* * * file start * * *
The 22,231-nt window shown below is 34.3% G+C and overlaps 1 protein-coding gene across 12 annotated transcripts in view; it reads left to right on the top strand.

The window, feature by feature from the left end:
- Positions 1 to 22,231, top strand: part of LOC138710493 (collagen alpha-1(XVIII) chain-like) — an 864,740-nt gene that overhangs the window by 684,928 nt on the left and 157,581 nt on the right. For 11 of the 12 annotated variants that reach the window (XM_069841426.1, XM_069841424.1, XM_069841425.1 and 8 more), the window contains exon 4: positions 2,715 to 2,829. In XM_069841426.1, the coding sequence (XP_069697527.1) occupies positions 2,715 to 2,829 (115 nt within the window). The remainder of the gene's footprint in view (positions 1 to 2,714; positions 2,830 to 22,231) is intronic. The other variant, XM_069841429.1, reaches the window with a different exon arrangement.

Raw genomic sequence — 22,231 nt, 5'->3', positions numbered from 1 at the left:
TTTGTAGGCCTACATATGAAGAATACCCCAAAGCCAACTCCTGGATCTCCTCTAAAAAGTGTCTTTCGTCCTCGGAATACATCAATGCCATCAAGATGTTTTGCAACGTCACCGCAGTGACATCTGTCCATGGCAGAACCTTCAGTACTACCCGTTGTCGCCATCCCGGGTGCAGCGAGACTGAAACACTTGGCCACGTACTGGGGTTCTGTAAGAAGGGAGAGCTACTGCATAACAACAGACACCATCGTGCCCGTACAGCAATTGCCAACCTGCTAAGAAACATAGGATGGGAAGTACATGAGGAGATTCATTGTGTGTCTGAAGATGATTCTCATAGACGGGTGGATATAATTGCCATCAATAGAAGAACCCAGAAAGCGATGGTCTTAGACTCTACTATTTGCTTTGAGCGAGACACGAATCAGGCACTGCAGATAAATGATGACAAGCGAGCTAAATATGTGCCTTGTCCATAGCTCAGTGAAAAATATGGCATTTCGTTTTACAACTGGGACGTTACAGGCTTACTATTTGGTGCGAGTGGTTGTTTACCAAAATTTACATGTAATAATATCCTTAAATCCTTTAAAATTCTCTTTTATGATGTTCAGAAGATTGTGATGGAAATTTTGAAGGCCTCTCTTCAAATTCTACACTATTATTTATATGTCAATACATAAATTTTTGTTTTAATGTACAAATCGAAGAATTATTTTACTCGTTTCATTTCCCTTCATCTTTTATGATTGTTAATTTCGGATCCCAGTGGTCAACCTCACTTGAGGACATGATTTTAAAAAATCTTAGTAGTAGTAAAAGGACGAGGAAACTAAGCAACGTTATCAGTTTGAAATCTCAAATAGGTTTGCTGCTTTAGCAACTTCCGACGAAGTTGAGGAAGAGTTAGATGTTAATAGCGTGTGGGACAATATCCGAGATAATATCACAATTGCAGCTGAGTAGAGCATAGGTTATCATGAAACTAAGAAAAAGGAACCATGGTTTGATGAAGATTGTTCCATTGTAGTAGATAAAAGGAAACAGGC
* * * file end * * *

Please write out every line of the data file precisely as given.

The 22,231-nt window shown below is 34.3% G+C and overlaps 1 protein-coding gene across 12 annotated transcripts in view; it reads left to right on the top strand.

The window, feature by feature from the left end:
- Positions 1 to 22,231, top strand: part of LOC138710493 (collagen alpha-1(XVIII) chain-like) — an 864,740-nt gene that overhangs the window by 684,928 nt on the left and 157,581 nt on the right. For 11 of the 12 annotated variants that reach the window (XM_069841426.1, XM_069841424.1, XM_069841425.1 and 8 more), the window contains exon 4: positions 2,715 to 2,829. In XM_069841426.1, the coding sequence (XP_069697527.1) occupies positions 2,715 to 2,829 (115 nt within the window). The remainder of the gene's footprint in view (positions 1 to 2,714; positions 2,830 to 22,231) is intronic. The other variant, XM_069841429.1, reaches the window with a different exon arrangement.

Raw genomic sequence — 22,231 nt, 5'->3', positions numbered from 1 at the left:
TTTGTAGGCCTACATATGAAGAATACCCCAAAGCCAACTCCTGGATCTCCTCTAAAAAGTGTCTTTCGTCCTCGGAATACATCAATGCCATCAAGATGTTTTGCAACGTCACCGCAGTGACATCTGTCCATGGCAGAACCTTCAGTACTACCCGTTGTCGCCATCCCGGGTGCAGCGAGACTGAAACACTTGGCCACGTACTGGGGTTCTGTAAGAAGGGAGAGCTACTGCATAACAACAGACACCATCGTGCCCGTACAGCAATTGCCAACCTGCTAAGAAACATAGGATGGGAAGTACATGAGGAGATTCATTGTGTGTCTGAAGATGATTCTCATAGACGGGTGGATATAATTGCCATCAATAGAAGAACCCAGAAAGCGATGGTCTTAGACTCTACTATTTGCTTTGAGCGAGACACGAATCAGGCACTGCAGATAAATGATGACAAGCGAGCTAAATATGTGCCTTGTCCATAGCTCAGTGAAAAATATGGCATTTCGTTTTACAACTGGGACGTTACAGGCTTACTATTTGGTGCGAGTGGTTGTTTACCAAAATTTACATGTAATAATATCCTTAAATCCTTTAAAATTCTCTTTTATGATGTTCAGAAGATTGTGATGGAAATTTTGAAGGCCTCTCTTCAAATTCTACACTATTATTTATATGTCAATACATAAATTTTTGTTTTAATGTACAAATCGAAGAATTATTTTACTCGTTTCATTTCCCTTCATCTTTTATGATTGTTAATTTCGGATCCCAGTGGTCAACCTCACTTGAGGACATGATTTTAAAAAATCTTAGTAGTAGTAAAAGGACGAGGAAACTAAGCAACGTTATCAGTTTGAAATCTCAAATAGGTTTGCTGCTTTAGCAACTTCCGACGAAGTTGAGGAAGAGTTAGATGTTAATAGCGTGTGGGACAATATCCGAGATAATATCACAATTGCAGCTGAGTAGAGCATAGGTTATCATGAAACTAAGAAAAAGGAACCATGGTTTGATGAAGATTGTTCCATTGTAGTAGATAAAAGGAAACAGGC